Leading the way
Already ahead in the sustainability stakes, serviced apartments are taking strides to become even greener, says Catherine Chetwynd
When it comes to travelling more sustainably, serviced apartments are a step ahead of the game. Compared with hotels, they have much lower food waste and fewer communal areas to light, heat or cool with air conditioning. In addition, operators are installing more efficient boilers, providing eco-friendly laundry products and giving the option for less frequent housekeeping.
“Sustainability is no longer a box ticking exercise. Corporates need to see evidence that providers are adopting sustainable business practices,” says Kerry Douglas, Head of Programme for ITM.
“In ITM’s 2022 survey of buyer members, 60% said they require suppliers to meet sustainable targets and 72% of buyers said suppliers with science-based targets would have an advantage in securing their business.”
The trend is backed up by figures from Mansley Serviced Apartments. “More than 60% of RFPs contain ESG/sustainability related questions and at least 50% about specific credentials or certifications,” says Head of Sales and Marketing, Clive Dlima.
The shift to fewer, longer trips, often with family, also has a positive impact on the environment and plays to the strengths of serviced apartments, which have more space and allow greater independence at a more wallet-friendly price.
The debate at SilverDoor’s 2022 Partner Engagement Day showed corporates would pay more for sustainability improvement.
But better communication is required, says Group Head of Partner Relationships for SilverDoor, Alex Neale.
“While many property providers are making great progress with sustainability best practice, they are not necessarily communicating that – and with data. We are comfortable telling businesses they need to pay more but it’s critical they have the data to support those conversations.”
Those that are beating the drum include Lamington Group’s room2, which opened the first whole life net zero ‘hometel’ in Chiswick at the end of 2021 and plans to open three new properties in Belfast, Fulham and Liverpool in 2023. All emissions associated with its production and build, materials used, operations, maintenance, refurbishment, and even the eventual clearance of the building, will equal zero.
The company has also signed the Glasgow Declaration on Climate Action in Tourism.
“The space is a minefield of information, with corporates at a loss on what is accurate and what is fabricated”
Reducing energy use by 15% by 2025 is Frasers’ objective, and paperless check-in at some properties has brought both a 40% improvement in operational efficiency and up to 40% drop in paper use. Meanwhile, a smart adjustment of air conditioning and lighting brings electricity savings of 10% and 90% of the group’s properties has phased out single-use plastics. It will reduce water use by 20% in Singapore properties by 2030.
The business has also committed to five outcomes by 2050: to become net zero, to be climate resilient and install mitigation plans by 2024, to green certify 80% of owned and managed assets by 2024 and to bring in green and sustainable financing by 2024. It has already met one goal by training all employees on sustainability by 2021.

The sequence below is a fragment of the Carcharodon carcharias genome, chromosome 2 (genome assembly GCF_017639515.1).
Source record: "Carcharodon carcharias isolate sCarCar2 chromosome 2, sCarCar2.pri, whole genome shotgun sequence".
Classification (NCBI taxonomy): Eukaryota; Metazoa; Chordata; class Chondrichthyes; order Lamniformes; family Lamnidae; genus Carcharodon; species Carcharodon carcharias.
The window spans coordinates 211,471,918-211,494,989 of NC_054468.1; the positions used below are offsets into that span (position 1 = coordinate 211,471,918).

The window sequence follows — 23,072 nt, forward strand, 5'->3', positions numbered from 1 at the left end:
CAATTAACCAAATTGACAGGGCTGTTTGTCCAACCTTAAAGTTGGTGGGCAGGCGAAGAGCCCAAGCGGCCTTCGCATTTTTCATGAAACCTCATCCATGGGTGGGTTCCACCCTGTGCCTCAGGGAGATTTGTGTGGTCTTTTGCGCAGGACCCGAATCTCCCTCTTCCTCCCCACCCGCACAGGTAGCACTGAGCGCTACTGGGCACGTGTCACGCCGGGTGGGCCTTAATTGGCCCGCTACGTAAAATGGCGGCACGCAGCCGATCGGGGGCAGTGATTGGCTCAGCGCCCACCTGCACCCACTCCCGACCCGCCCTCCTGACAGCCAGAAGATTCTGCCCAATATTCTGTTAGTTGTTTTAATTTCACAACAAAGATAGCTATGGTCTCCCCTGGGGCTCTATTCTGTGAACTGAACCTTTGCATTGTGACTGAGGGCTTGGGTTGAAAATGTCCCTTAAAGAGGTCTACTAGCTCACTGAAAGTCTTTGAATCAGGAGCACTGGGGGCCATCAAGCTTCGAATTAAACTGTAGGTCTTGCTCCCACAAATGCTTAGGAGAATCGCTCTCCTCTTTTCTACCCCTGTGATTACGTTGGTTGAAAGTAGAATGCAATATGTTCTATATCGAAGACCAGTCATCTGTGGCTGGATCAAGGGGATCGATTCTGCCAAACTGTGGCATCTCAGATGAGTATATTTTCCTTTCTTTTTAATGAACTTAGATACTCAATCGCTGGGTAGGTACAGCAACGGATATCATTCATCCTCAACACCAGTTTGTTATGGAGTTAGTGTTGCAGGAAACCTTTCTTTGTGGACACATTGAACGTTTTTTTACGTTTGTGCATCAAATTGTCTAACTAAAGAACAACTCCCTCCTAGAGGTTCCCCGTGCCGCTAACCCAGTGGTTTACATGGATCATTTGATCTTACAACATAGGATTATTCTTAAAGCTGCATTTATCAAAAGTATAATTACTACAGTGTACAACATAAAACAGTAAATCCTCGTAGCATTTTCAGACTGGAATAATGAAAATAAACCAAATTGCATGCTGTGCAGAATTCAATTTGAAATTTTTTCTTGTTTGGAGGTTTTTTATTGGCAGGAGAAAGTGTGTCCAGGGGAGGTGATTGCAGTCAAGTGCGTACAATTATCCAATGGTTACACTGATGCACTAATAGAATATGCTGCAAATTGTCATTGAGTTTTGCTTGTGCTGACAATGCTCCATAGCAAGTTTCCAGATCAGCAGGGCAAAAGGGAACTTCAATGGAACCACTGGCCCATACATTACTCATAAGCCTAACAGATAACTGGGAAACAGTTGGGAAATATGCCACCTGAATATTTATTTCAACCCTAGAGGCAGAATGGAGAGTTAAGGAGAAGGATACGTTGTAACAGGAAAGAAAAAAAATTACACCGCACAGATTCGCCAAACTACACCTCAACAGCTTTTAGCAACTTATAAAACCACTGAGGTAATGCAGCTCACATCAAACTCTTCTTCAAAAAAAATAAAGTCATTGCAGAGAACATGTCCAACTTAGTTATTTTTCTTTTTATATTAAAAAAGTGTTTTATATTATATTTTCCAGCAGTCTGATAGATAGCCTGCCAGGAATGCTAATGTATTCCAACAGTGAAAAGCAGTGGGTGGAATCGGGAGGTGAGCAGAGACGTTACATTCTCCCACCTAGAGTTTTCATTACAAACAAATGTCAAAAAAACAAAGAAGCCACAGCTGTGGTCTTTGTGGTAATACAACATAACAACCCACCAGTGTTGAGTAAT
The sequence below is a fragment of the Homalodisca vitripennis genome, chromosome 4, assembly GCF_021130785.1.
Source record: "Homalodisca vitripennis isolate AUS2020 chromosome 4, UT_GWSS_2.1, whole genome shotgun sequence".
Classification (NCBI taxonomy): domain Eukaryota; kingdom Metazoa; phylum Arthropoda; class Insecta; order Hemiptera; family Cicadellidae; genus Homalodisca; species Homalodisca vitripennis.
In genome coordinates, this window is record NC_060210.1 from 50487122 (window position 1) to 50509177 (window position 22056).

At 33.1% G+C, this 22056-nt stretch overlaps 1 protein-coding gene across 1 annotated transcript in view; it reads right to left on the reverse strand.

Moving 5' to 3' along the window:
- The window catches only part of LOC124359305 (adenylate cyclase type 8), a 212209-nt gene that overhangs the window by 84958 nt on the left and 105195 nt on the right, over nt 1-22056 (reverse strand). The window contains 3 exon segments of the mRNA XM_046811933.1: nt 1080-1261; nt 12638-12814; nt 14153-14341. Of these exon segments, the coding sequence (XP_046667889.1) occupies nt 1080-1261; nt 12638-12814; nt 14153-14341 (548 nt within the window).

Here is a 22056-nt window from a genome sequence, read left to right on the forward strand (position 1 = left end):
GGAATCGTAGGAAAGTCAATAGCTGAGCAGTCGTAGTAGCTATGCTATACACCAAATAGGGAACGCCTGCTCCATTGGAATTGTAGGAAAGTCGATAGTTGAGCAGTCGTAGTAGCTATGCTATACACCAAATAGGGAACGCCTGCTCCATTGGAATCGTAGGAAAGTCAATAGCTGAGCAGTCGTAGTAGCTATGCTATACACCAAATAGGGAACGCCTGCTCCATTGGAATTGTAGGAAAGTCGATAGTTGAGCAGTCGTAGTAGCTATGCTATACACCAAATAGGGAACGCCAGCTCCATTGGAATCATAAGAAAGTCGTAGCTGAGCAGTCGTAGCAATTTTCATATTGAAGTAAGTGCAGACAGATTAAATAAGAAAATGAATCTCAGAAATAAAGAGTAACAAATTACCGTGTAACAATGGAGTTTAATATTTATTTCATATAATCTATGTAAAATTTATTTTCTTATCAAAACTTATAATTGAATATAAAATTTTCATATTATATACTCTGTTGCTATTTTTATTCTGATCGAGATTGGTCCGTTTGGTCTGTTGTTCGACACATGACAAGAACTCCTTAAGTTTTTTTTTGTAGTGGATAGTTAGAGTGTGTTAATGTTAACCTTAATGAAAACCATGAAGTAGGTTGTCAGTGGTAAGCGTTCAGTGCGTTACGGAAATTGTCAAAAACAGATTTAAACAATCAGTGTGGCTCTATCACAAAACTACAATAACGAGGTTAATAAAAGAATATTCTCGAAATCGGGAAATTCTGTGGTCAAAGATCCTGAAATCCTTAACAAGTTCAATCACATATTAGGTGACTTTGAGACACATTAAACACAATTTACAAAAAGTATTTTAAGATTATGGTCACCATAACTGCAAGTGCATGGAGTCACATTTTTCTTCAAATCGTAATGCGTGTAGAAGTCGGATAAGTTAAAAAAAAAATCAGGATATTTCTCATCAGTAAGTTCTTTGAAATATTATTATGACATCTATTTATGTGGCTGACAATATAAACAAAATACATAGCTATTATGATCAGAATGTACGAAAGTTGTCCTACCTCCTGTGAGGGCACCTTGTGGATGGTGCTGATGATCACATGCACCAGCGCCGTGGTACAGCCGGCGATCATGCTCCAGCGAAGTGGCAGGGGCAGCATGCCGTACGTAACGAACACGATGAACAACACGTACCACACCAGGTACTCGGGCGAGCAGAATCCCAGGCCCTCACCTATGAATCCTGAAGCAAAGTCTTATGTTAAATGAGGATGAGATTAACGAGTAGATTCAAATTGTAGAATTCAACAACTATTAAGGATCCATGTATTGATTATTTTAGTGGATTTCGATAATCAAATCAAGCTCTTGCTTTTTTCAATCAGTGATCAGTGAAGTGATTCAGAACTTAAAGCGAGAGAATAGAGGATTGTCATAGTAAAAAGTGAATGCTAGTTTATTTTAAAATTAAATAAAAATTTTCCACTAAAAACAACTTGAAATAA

STAY serviced apartments in London’s Camden has achieved a Gold Award from Green Tourism for initiatives that include a minimum of 95% recycling and reuse, with waste transferred on canal barges rather than by road. It has also introduced Smart Green meters to reduce energy consumption, is selecting suppliers with reasonable environmental social and ethical standards, and is protecting colleague welfare through an employee assistance programme.
Mansley Serviced Apartments is working with Green Tourism to achieve a gold medal rating. Measures include replacing old boilers, switching to LED lights and using eco-friendly cleaning materials. In future, guests will be able to opt out of daily housekeeping, with savings donated to WWF.
Step by step
‘Be More Starfish’ is Situ’s campaign to promote the idea that small steps can make a difference, like the young man who threw beached starfish back into the sea one by one, rather than being daunted by the task.
“Starfish holds Situ’s promises, objectives, achievements, and actions in one place, including work to encourage key stakeholder groups to take action and make a difference,” says founder and MD Phil Stapleton.
“CORPORATES NEED TO SEE EVIDENCE THAT PROVIDERS ARE ADOPTING SUSTAINABLE BUSINESS PRACTICES”
Staycity developed an ESG strategy in 2021 based on greenhouse gas emissions, health and wellbeing, and waste management. It identified 13 workstreams via the UN Sustainable Development Goals with short, medium and longer terms objectives to 2030. The company is measuring and documenting its energy, carbon, water and waste use and emissions, both directly through operating buildings and indirectly through purchasing.
Jo Layton, CEO CAP Worldwide and co-Chair of CHPA’s sustainability committee, says the industry needs standardised emissions information. “Only when a formal global measurement of emissions by unit per night for all serviced apartment operators can be provided to an agent at the time of booking, will global agents be able to offer corporate buyers a trusted and comparable emission count for their programmes,” she says.
Vivi Cahyadi Himmel, CEO and co-founder AltoVita, believes: “The space is a minefield of information, with corporates at a loss on what is accurate and what is fabricated.”
AltoVita reports on qualitative measures and requests evidence, with photographic evidence geotagged to ensure accuracy.